The Royal Residence within the main fort
The Royal Residence within the main fort

Bidar has so much to offer for a backpacker on a tight budget. Apart from the travel distance, everything else is very affordable. Even the entry to all the places on the tourist trail is free. Inspite of it, very few people plan a trip to this district. Maybe because the name pulls down an image of a dry, barren, hot, poor, drought prone etc. What my eyes met here was contradicting my imagination that I had made through what I heard in the media. The city was lush green, raining heavily, clean (at least compared to the cleanest places of Bangalore)…

So, a lesson to take back: Stop imagining how a place would be; go there and see it yourself.

A Date with the Metal bird

Studying at Nitte Meenakshi Institute of Technology, Bangalore (NMIT) comes with it’s own perks and privileges, outside academics. This post is a dedication to one such, to the days spent at my almamater

<Date: 13-Feb-2009>

It is lunch break. My gang headed towards “The Lake”- the usual hang out of the NMIT-ians. But, today was an unusual day because we were going to the lake not just to hang out, but to check out the metal birds- that have all landed on the other side of the lake. Occasion: AERO INDIA-2009.

F-16- Super viper, F-18, EuroFighter Typhoon, Su-30, Tejas, MIGs, Suryakirans, Sarangs are just a few to name. They have all been flying over our classrooms all the while. We had hardly listened to any lecture in class over the past week except for the sonic boom of these metal monsters…No arguments, This definitely is the best part of studying in NMIT. Along with the engineering lessons taught in the classroom, we all tend to develop an inquisitive approach to aeroplanes. We learn to identify the planes by their sounds and their shape while they fly past our heads all day for over a month during their rehearsals.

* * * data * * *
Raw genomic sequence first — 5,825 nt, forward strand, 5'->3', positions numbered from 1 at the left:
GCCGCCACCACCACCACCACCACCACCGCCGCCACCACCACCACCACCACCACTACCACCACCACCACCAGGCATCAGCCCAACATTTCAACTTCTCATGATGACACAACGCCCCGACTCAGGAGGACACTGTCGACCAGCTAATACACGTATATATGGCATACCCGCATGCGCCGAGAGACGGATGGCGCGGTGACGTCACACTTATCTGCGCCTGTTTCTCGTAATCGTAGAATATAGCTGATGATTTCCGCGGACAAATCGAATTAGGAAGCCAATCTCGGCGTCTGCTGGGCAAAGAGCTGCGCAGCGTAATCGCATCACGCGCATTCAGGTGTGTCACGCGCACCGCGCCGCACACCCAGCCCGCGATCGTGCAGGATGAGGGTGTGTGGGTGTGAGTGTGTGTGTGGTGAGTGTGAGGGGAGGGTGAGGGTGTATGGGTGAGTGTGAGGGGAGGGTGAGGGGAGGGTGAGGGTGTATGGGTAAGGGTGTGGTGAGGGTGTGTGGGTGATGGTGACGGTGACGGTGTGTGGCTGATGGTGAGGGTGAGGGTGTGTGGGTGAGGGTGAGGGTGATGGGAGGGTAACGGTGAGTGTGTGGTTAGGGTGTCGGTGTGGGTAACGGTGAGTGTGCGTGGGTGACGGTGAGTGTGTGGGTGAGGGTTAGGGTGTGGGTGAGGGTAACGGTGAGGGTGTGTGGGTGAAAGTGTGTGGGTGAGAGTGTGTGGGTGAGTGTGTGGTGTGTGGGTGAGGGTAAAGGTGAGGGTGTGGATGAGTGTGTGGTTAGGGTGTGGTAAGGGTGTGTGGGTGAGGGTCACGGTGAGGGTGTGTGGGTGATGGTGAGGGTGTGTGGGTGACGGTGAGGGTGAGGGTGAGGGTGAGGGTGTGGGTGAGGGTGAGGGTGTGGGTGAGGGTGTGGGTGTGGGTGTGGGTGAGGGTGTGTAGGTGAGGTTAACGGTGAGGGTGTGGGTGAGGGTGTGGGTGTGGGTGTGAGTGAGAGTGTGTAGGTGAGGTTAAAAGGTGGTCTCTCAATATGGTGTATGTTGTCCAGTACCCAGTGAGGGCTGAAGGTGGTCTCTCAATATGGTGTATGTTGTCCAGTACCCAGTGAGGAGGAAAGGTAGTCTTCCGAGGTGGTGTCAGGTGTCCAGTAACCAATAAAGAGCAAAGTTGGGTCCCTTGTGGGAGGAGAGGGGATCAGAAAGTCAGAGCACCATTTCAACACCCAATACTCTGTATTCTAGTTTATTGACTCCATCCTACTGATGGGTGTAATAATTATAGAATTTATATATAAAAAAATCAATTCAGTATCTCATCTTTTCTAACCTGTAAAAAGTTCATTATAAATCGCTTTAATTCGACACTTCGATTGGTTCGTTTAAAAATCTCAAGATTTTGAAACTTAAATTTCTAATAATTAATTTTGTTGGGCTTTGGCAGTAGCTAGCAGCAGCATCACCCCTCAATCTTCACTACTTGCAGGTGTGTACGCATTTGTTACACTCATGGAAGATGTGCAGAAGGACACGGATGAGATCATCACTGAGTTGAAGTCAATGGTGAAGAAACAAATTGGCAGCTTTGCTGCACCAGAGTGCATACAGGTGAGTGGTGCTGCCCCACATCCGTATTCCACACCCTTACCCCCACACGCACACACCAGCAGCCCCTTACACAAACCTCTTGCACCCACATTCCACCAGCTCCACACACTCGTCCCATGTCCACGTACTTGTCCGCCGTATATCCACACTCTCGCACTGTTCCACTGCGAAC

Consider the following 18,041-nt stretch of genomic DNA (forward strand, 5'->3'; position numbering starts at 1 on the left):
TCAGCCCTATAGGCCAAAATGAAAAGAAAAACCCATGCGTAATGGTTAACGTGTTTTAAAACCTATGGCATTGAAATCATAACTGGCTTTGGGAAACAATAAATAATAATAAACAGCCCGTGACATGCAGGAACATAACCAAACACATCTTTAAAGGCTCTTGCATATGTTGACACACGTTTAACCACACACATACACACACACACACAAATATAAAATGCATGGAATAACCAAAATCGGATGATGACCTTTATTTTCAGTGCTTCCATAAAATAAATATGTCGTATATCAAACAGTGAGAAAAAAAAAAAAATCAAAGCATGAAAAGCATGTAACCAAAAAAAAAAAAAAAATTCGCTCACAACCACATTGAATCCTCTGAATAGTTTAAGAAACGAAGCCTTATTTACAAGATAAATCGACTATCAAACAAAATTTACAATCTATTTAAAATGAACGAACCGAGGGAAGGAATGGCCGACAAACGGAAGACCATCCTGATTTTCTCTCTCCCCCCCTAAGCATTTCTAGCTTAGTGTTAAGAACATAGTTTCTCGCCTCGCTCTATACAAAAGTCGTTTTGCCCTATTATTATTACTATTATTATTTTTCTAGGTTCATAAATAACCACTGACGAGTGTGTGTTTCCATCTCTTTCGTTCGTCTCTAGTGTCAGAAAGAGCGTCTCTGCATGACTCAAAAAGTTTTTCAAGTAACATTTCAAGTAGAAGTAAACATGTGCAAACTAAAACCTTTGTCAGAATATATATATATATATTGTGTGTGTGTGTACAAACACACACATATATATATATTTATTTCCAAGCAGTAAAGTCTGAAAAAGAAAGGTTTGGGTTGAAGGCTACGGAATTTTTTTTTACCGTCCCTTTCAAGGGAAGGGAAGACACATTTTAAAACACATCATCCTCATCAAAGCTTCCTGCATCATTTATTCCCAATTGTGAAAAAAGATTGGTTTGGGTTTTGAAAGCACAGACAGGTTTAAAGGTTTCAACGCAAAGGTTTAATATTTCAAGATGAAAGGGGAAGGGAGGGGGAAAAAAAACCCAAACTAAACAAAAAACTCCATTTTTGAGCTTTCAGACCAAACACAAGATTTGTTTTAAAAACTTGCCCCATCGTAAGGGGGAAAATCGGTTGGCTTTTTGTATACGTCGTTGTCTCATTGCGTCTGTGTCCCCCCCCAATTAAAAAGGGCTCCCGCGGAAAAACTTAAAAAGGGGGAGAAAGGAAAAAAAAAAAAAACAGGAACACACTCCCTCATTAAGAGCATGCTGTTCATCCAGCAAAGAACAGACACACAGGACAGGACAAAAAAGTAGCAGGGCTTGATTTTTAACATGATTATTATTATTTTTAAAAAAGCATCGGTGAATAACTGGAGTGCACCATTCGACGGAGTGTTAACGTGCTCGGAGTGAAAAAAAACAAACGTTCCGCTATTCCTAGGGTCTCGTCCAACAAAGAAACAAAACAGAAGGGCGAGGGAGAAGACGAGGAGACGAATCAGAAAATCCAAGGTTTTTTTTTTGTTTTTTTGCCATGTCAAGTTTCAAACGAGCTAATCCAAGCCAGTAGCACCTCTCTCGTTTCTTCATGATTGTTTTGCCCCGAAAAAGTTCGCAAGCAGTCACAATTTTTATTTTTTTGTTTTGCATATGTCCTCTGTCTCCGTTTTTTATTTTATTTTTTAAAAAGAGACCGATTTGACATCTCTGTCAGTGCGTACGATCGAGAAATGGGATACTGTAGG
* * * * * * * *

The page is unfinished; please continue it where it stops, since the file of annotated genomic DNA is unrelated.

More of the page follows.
As we walked from college to the lake- my memories flashed back to what my eyes had witnessed that morning. My college route bus: R-13 is the only bus that flies across(literally..!!) Harohalli, “The Flying Village” route. And this route has the best country-side view enroute to college. So.. read further to know what I saw this morning..

After passing Haro-halli (literally translates to “The Flying Village” in Kannada), a little ahead- the road is lined by eucalyptus grove on one side and a high rise wall on the other. It is the Yelahanka- Airforce property beyond the wall. It took 2 minutes for my bus to reach the end of the grove. And where the grove ended, was a sight to behold. “The Lake”. It had an unusual level of water as compared to the previous years and it has small islets (or so we called them). Some migratory birds perched on the branches of the trees in those islets which enhanced the scene. Thick mist covered the water for a height of about 2 feet and then a pale layer of mist rose above in the rest of the atmosphere. On the other side of the lake, where I thought was the hedge, a Su-30: Sukhoi stood on its runway facing away from us at an angle of about 45deg. The early morning rays of the sun fell obliquely on the jet and the metal reflected it back. It looked as if the spotlight was on the protagonist on a stage.

Truly an unbelievable sight and it definitely cannot be explained by words.. But, before I could take enough of it, my bus had passed the spot and had reached the college bus-bay 😥

Picture 177
The Su30 at the Yelahanka airforce station: A view from Harohalli village

A view of the Su-30 on the otherside of the Lake. But this is sometime during the lunch break
A view of the Su-30 on the otherside of the Lake. But this is sometime during the lunch break

It’s really not required for a NMIT-ian to buy passes to see the aerobatics on the other side of the wall. We watch them always and dearly.. Seldom, these birds fly so closely over our heads that we even wave a ‘Bye’ to these pilots .. and every girl there will be drooling… 😛 There is usually a mela kind of an atmosphere around the lake with public flocking to see these peculiar birds year on year…

Tomorrow is Valentine’s day and I can’t wait for my date with the metal birds..

It’s a pleasure to be able to feel all the action at such close quarters. These are truly wonderful days of college for every NMIT-ian. Period!